According to Burkholder, McNabb aggravated the injury during the Eagles' triumph over the San Francisco 49ers 21/2 weeks ago. He was unable to practice Wednesday of the following week. McNabb underwent an MRI exam that week and was examined by a Philadelphia doctor who's an expert on the injury, William Meyers. After playing against the Raiders 12 days ago in obvious discomfort, McNabb got a second opinion and the doctors agreed, according to Burkholder, that the injury can be classified as a sports hernia.
Undergoing surgery immediately would cause McNabb to miss most of the remainder of the season. The normal recovery period from such a procedure is eight to 12 weeks, Burkholder said. McNabb is taking anti-inflammatory medication as part of his treatment, and club officials were hopeful from the outset that they could manage the injury and get McNabb through the season because Eagles cornerback Sheldon Brown played an entire season a few years ago under similar circumstances before having offseason surgery.
Owens underwent surgery for a sports hernia while he was with the 49ers, Burkholder and Eagles Coach Andy Reid said, and continues to deal with occasional abdominal discomfort. The Eagles will monitor McNabb and do their best, Reid said, to do what's right for him as well as for the team. If McNabb's pain becomes intolerable or if he's defenseless on the field, Reid said he'll sit his quarterback down. Reid has said that he's getting some additional practice-field work for backup Koy Detmer, just in case.
"He feels a little bit better than he did last week," Reid said this week of McNabb. "Not a lot, but a little better. . . . With the homework we've done . . . he should be able to play if he can handle the pain. Everybody obviously can't handle the pain the same way. This guy is very tough mentally and wants to be out there. He wants to play, and the doctors said it would be okay to do that."
Reid said that McNabb even should be able to run with the ball during games if needed, although McNabb, who's 28 and in his seventh NFL season, has developed into less of a scrambler and more of a pocket-anchored passer.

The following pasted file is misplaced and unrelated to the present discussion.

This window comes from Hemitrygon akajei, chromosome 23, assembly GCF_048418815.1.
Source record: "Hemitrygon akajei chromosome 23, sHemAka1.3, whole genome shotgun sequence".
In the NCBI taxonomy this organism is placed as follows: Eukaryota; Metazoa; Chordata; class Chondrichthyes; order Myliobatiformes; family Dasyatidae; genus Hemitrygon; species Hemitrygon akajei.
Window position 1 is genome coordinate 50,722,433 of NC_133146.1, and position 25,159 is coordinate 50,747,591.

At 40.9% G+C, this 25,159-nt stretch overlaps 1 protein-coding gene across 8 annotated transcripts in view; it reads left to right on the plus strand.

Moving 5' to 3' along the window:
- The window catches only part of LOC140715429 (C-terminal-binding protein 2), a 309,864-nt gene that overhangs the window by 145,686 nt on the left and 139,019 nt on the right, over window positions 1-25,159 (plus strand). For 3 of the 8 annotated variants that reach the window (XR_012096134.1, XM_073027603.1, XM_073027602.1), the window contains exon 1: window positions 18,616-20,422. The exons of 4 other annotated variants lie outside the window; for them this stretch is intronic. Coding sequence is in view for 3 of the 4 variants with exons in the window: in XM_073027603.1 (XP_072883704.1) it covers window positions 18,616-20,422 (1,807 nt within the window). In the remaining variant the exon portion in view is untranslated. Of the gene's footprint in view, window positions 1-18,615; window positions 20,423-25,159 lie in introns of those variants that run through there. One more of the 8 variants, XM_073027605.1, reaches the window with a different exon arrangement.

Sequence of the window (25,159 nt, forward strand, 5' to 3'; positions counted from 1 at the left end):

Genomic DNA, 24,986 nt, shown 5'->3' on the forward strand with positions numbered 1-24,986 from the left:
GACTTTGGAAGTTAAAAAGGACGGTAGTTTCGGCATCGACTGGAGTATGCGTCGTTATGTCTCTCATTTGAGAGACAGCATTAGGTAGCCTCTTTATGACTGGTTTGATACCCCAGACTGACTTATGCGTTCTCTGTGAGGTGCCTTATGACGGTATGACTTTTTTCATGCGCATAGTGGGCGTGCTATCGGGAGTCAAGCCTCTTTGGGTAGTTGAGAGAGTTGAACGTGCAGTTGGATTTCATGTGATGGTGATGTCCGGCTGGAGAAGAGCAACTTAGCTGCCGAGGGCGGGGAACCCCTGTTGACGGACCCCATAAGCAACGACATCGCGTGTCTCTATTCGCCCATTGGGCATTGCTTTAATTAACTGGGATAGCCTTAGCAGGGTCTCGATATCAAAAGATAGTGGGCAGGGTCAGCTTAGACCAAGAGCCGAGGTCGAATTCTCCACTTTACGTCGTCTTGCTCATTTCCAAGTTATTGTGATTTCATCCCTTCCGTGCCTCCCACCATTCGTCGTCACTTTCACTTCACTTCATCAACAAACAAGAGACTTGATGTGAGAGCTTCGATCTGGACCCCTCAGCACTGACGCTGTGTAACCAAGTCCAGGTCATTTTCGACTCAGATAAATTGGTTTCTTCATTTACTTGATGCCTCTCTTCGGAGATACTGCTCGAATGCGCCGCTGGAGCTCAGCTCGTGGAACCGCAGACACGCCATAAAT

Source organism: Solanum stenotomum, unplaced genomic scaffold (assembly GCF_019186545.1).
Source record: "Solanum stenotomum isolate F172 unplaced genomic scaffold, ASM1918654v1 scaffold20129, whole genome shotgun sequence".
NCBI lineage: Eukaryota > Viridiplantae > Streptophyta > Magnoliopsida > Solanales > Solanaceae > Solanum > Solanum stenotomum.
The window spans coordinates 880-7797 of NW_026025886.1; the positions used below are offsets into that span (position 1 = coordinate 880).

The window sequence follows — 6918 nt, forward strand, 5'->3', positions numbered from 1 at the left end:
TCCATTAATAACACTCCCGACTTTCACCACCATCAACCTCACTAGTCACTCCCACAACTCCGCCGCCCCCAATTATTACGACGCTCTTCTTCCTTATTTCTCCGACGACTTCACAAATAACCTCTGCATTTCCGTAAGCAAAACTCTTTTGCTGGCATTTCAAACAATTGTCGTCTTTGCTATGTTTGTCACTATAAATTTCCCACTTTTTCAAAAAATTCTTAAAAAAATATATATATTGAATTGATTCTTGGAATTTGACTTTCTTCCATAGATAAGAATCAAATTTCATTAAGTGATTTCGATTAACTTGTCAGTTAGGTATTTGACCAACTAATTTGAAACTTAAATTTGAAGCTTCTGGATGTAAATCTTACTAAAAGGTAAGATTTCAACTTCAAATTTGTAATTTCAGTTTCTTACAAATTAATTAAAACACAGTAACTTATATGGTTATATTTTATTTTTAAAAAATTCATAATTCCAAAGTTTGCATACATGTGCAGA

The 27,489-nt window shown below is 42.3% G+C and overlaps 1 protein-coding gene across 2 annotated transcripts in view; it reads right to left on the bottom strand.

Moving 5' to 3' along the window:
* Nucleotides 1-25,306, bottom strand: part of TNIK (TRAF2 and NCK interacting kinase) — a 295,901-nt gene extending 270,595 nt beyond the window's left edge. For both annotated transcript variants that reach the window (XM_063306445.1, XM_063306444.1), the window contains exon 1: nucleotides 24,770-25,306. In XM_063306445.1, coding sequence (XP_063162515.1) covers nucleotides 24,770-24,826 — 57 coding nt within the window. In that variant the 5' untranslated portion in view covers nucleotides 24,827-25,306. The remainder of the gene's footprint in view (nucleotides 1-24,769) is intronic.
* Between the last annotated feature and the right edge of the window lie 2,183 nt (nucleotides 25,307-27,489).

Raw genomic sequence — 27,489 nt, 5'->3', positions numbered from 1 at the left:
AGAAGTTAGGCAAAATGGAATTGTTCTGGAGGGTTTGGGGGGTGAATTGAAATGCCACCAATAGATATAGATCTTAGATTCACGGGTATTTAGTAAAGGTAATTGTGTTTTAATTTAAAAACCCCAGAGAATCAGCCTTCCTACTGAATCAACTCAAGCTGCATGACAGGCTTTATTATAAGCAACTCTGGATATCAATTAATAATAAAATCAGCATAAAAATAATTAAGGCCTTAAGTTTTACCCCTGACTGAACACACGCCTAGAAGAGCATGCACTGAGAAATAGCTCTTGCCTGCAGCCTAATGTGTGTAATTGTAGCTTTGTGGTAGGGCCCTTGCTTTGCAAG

"Some weeks it'll feel pretty good," McNabb said. "Some weeks it'll bother me. As of right now, it's to a point where I can handle it. But there will be some times when you come in on Monday or Tuesday, and you feel like sometimes you can't even walk."
McNabb said he's even being careful around the house not to do anything that might cause the injury to flare up. "Not that I do much, anyway," he said. "If I get a chance to sit down, I will sit down. But you just try to be smart with it, knowing the situation and how it is right now. You don't want to overdo it and hurt something else."
The Owens soap opera has calmed down considerably since the wide receiver, amid his bitter contract dispute with the Eagles, stopped talking to McNabb but publicly criticized the quarterback's Super Bowl performance and called McNabb a "hypocrite" in television interviews just after being banished from the team for a week during training camp by Reid. Owens leads the NFL with his 32 catches and 506 receiving yards, and the Eagles are ranked first in the league in total offense.
McNabb is averaging nearly 44 passing attempts per game, as the Eagles remain unable to establish a punishing running game on offense. McNabb cautions that the pass-crazy offensive approach may change as the season progresses. But the Eagles, after winning the last four NFC East titles, suddenly find themselves tied with the New York Giants and behind the unbeaten Washington Redskins in what looks to be an improved division, and they might need their quarterback to continue to be superhuman all season if they're going to make another Super Bowl run.
"It's exciting right now," McNabb said. "We want to take full advantage of it and continue to get better in the passing game."